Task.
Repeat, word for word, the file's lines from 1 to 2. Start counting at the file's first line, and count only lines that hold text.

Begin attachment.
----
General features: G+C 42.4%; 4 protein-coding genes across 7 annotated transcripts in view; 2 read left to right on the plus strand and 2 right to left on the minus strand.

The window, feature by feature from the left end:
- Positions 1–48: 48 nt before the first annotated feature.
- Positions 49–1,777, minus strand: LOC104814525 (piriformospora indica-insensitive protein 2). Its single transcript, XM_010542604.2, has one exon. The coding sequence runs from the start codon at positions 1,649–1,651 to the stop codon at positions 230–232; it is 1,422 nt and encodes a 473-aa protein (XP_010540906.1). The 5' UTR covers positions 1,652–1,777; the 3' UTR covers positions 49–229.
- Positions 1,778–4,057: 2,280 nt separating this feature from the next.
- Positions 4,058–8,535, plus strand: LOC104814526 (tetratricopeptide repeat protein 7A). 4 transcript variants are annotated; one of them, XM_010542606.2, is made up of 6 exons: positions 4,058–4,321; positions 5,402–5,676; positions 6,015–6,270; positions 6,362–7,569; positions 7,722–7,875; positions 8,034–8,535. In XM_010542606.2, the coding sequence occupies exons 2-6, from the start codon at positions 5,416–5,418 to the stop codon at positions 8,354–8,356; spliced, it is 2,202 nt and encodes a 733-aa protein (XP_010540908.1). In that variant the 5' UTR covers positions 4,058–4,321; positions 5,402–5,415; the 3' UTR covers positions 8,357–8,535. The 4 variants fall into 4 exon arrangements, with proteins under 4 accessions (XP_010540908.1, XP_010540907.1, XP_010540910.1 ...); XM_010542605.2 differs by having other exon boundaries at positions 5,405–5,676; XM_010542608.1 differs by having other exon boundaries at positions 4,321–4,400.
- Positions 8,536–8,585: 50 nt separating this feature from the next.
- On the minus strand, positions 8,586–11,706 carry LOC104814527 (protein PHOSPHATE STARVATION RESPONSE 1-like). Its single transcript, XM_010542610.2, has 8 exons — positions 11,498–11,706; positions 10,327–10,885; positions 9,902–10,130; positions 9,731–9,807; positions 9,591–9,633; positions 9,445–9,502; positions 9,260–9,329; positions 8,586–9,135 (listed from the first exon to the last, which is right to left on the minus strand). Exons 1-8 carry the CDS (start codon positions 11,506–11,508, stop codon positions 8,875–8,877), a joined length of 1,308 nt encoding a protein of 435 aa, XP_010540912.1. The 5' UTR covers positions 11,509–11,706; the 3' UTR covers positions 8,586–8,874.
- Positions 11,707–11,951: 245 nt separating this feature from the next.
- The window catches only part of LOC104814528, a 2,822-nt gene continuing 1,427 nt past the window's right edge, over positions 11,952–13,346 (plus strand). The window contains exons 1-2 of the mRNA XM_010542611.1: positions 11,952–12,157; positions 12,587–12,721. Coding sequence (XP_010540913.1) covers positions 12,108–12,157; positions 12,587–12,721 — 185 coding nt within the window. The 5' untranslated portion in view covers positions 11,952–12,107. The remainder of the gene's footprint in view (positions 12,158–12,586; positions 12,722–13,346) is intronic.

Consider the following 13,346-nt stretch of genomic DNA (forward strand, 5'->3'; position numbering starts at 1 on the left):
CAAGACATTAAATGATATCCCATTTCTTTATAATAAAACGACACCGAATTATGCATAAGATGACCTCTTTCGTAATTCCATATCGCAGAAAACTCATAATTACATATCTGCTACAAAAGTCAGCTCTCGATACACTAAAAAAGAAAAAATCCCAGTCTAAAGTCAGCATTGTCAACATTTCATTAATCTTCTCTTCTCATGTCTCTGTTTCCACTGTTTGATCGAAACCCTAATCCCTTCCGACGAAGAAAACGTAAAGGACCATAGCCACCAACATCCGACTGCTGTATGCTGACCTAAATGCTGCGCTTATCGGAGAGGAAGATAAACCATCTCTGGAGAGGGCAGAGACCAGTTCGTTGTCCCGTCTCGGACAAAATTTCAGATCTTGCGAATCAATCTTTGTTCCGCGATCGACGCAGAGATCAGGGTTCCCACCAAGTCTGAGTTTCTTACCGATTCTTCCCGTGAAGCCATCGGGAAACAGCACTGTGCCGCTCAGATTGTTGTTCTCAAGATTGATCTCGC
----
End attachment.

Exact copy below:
General features: G+C 42.4%; 4 protein-coding genes across 7 annotated transcripts in view; 2 read left to right on the plus strand and 2 right to left on the minus strand.

The window, feature by feature from the left end: